Social Work students make a difference at Neighborhood House
Neighborhood House is home to a number of social services and programs, from food and housing support, to education services, to crisis resources. Through these programs, families can find assistance and support to fulfill their basic needs, allowing them to pursue other goals.
Among these programs you’ll find interns pursuing degrees in social work. Both undergraduate and graduate students from colleges across the area work with Neighborhood House and participants as part of their coursework and field work hours. A mutually-beneficial relationship, students gain the experience they need and Neighborhood House is able to expand their capacity and support more families.
Students are required to be supervised and supported by a field instructor. And at Neighborhood House, that instructor is Barb Swaiman. With her undergraduate and graduate degrees in social work, her 20 years as a school social worker, her experience as a case manager at another nonprofit, and her time teaching at Augsburg University, Barb is the perfect mentor for the slew of students who pass through Neighborhood House each year.
“My number one focus is to make sure Neighborhood House participants receive the services they are entitled to,” says Barb. “The way I do that is I provide instruction and supervision to students, and serve as the liaison between the universities and the interns and Neighborhood House staff.”
Having had to complete similar required hours for her own degrees, Barb explains the importance of field work. “The whole purpose of having an internship, especially as a social worker, is that you can only learn so much from a textbook and a classroom,” Barb explains. “It’s really all about working with real humans, and it’s difficult to learn that in a textbook or an article that was assigned to you.”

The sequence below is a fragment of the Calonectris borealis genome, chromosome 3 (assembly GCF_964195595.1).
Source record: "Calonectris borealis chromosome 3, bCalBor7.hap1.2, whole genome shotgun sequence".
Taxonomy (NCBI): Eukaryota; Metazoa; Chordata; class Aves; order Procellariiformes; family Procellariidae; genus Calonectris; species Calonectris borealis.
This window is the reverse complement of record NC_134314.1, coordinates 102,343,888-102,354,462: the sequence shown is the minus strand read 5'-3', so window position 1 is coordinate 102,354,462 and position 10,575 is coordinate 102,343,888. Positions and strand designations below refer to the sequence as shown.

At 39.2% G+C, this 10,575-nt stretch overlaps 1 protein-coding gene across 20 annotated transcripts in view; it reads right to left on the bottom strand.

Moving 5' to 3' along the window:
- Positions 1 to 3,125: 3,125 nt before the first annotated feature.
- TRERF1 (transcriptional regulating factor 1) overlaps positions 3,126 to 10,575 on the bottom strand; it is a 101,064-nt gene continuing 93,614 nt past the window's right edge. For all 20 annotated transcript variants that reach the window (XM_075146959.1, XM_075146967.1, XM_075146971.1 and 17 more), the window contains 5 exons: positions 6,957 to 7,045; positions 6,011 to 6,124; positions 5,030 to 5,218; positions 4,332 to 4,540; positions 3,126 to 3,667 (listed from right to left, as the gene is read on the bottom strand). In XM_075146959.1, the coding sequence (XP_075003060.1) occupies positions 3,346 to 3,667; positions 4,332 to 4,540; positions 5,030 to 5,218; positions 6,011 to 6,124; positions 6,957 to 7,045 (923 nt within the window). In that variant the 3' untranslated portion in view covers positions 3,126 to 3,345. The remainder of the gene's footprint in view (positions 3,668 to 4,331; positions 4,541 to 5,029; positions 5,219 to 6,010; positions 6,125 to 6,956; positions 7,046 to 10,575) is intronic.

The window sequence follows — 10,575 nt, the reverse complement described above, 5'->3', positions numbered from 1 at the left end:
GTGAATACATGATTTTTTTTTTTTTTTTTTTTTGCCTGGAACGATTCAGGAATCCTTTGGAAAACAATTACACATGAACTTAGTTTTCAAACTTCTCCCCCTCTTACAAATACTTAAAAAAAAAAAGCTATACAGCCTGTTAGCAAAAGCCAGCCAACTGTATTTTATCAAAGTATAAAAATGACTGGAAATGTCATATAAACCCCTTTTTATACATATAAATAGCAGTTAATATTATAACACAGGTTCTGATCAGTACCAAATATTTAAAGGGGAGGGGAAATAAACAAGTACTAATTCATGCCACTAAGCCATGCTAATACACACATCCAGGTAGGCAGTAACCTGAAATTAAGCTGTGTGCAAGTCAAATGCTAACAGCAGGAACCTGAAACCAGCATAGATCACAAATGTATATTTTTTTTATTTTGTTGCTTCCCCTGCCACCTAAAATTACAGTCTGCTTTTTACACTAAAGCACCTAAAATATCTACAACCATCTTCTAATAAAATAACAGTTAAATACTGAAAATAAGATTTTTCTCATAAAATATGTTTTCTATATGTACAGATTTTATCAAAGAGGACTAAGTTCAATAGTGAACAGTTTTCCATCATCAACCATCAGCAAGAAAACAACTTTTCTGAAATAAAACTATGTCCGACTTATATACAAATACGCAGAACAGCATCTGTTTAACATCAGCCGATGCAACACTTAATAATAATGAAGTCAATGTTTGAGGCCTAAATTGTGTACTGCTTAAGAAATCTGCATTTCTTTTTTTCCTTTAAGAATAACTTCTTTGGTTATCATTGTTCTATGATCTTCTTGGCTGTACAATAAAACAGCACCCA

Julie, a student pursuing her Masters of Social Work, works alongside Family Centers’ staff on case management. “[Family Center’s] goal is to help families reach sustainability and empower them to live the lives that they need and want,” she says. “We help them connect to resources to do that and to overcome some of the tough stuff that arises in life.”
Zaki, also pursuing her Masters of Social Work, works in the Housing Stability program making sure participants receive the assistance they need. When she joined the program back in September, Neighborhood House had received a large federal grant to help people impacted by COVID-19 pay their housing costs. “That kind of took over the department for a while,” she says. “We were working with participants to make sure they had documentation that would allow them to go through the process … For me, and for a lot of the interns, we were like ‘What do you need? Put us there.’”
She mentions there are other food support programs in the community, but says there’s less availability of housing support. “There’s not as many resources for housing or even other needs Neighborhood House covers, like toiletries and cleaning supplies,” says Zaki. “I think it’s our job to be the flexible ones and figure out how we can best help the participant … because they already have enough stress on their plate.”
Both Julie and Zaki chose to intern with Neighborhood House because of its diverse community and the number of services provided. Although they were both excited to work with many staff and participants in the Wellstone Center (a community hub where Neighborhood House is located), the pandemic put a hiccup in their plans. The building was hosting limited programming and it was closed to the public for many months. But even though it wasn’t a traditional internship, they’re both thankful for the experience.
“I think I’ve learned a lot of things that no one would have anticipated,” says Julie. Zaki shares, “I’ve learned so much. It’s been a masterclass in you-never-know-what’s-gonna-happen and you do what you need to do. Where you are needed is where you can help the most.”